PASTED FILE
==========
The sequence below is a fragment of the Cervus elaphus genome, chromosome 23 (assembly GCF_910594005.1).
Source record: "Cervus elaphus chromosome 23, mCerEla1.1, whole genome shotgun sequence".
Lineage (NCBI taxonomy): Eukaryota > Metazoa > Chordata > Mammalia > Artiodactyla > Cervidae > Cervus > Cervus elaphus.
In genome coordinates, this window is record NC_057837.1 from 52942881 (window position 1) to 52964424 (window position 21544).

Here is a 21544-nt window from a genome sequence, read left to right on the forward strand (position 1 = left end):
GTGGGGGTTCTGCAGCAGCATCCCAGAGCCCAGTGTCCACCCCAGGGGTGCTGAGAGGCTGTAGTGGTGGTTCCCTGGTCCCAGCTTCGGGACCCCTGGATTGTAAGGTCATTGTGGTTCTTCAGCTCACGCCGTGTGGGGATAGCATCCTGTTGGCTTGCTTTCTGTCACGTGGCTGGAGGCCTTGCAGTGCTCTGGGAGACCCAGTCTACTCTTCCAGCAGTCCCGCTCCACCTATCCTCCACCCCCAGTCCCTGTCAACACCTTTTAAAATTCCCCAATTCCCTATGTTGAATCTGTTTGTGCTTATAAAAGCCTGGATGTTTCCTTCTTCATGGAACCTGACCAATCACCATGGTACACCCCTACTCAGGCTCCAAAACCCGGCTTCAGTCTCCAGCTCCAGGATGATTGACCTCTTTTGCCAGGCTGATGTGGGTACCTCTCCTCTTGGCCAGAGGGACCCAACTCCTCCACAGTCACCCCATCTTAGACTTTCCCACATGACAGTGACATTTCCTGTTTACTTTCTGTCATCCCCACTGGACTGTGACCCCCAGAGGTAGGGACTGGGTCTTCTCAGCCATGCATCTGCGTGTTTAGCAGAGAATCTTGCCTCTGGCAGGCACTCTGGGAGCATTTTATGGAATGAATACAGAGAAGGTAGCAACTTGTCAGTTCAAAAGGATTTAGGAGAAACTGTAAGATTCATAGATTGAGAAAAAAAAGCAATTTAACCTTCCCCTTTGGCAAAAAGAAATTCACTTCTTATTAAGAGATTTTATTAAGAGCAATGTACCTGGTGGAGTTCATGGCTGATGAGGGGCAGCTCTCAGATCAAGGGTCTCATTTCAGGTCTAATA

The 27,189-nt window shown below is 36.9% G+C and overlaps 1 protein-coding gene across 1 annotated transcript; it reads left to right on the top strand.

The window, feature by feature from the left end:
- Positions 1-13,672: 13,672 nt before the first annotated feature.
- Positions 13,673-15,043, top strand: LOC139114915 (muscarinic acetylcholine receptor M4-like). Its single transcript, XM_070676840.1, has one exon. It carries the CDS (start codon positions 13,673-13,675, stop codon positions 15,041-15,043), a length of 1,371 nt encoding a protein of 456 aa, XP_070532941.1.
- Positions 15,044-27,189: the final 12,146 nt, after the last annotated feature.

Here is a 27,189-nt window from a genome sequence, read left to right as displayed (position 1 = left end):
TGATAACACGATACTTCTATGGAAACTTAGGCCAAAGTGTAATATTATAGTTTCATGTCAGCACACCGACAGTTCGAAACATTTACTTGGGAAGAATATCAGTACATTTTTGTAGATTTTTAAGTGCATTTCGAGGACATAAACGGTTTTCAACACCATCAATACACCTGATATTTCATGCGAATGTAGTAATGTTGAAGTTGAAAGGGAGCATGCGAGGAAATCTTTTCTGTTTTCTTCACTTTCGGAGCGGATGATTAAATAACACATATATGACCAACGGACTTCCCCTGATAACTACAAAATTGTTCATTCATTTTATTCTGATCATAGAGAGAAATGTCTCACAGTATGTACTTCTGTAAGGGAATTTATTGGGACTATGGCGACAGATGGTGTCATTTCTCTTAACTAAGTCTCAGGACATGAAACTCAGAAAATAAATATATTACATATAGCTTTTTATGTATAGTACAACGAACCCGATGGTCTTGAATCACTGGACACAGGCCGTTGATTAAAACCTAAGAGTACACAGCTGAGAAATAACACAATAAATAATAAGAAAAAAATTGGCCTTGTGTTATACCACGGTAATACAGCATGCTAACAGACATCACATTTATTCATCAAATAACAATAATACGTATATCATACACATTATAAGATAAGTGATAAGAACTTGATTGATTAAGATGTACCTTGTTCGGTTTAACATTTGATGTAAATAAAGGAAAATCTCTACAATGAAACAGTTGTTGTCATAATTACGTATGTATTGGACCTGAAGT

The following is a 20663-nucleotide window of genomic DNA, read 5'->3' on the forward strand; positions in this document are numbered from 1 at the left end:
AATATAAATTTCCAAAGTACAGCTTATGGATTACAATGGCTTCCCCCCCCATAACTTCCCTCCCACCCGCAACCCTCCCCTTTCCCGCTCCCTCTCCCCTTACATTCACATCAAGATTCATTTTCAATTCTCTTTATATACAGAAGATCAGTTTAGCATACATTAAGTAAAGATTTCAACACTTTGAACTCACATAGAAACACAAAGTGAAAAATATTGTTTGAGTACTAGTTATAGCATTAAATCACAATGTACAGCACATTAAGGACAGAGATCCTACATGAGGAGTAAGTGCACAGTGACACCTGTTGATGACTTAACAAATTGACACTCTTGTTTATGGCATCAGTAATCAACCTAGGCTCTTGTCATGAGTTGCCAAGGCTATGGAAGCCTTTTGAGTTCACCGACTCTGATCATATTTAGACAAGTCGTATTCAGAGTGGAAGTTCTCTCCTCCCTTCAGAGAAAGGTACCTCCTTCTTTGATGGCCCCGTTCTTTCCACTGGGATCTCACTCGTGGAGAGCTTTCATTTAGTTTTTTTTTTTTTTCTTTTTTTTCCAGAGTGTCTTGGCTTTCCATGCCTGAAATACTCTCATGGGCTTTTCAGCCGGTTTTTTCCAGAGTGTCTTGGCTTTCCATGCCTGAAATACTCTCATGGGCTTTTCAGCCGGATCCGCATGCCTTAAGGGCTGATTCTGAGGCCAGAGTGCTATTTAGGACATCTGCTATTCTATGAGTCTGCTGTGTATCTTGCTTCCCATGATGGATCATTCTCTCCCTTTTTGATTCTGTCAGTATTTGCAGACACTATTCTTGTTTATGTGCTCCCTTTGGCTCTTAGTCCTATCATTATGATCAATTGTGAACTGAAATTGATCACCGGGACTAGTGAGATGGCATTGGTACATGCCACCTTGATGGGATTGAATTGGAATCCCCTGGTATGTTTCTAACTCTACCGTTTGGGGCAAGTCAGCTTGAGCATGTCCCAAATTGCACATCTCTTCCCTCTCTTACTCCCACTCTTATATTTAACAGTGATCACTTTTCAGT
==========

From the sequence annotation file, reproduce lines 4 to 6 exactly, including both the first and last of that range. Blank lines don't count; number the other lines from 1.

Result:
In genome coordinates, this window is record NC_057837.1 from 52942881 (window position 1) to 52964424 (window position 21544).

Here is a 21544-nt window from a genome sequence, read left to right on the forward strand (position 1 = left end):
GTGGGGGTTCTGCAGCAGCATCCCAGAGCCCAGTGTCCACCCCAGGGGTGCTGAGAGGCTGTAGTGGTGGTTCCCTGGTCCCAGCTTCGGGACCCCTGGATTGTAAGGTCATTGTGGTTCTTCAGCTCACGCCGTGTGGGGATAGCATCCTGTTGGCTTGCTTTCTGTCACGTGGCTGGAGGCCTTGCAGTGCTCTGGGAGACCCAGTCTACTCTTCCAGCAGTCCCGCTCCACCTATCCTCCACCCCCAGTCCCTGTCAACACCTTTTAAAATTCCCCAATTCCCTATGTTGAATCTGTTTGTGCTTATAAAAGCCTGGATGTTTCCTTCTTCATGGAACCTGACCAATCACCATGGTACACCCCTACTCAGGCTCCAAAACCCGGCTTCAGTCTCCAGCTCCAGGATGATTGACCTCTTTTGCCAGGCTGATGTGGGTACCTCTCCTCTTGGCCAGAGGGACCCAACTCCTCCACAGTCACCCCATCTTAGACTTTCCCACATGACAGTGACATTTCCTGTTTACTTTCTGTCATCCCCACTGGACTGTGACCCCCAGAGGTAGGGACTGGGTCTTCTCAGCCATGCATCTGCGTGTTTAGCAGAGAATCTTGCCTCTGGCAGGCACTCTGGGAGCATTTTATGGAATGAATACAGAGAAGGTAGCAACTTGTCAGTTCAAAAGGATTTAGGAGAAACTGTAAGATTCATAGATTGAGAAAAAAAAGCAATTTAACCTTCCCCTTTGGCAAAAAGAAATTCACTTCTTATTAAGAGATTTTATTAAGAGCAATGTACCTGGTGGAGTTCATGGCTGATGAGGGGCAGCTCTCAGATCAAGGGTCTCATTTCAGGTCTAATA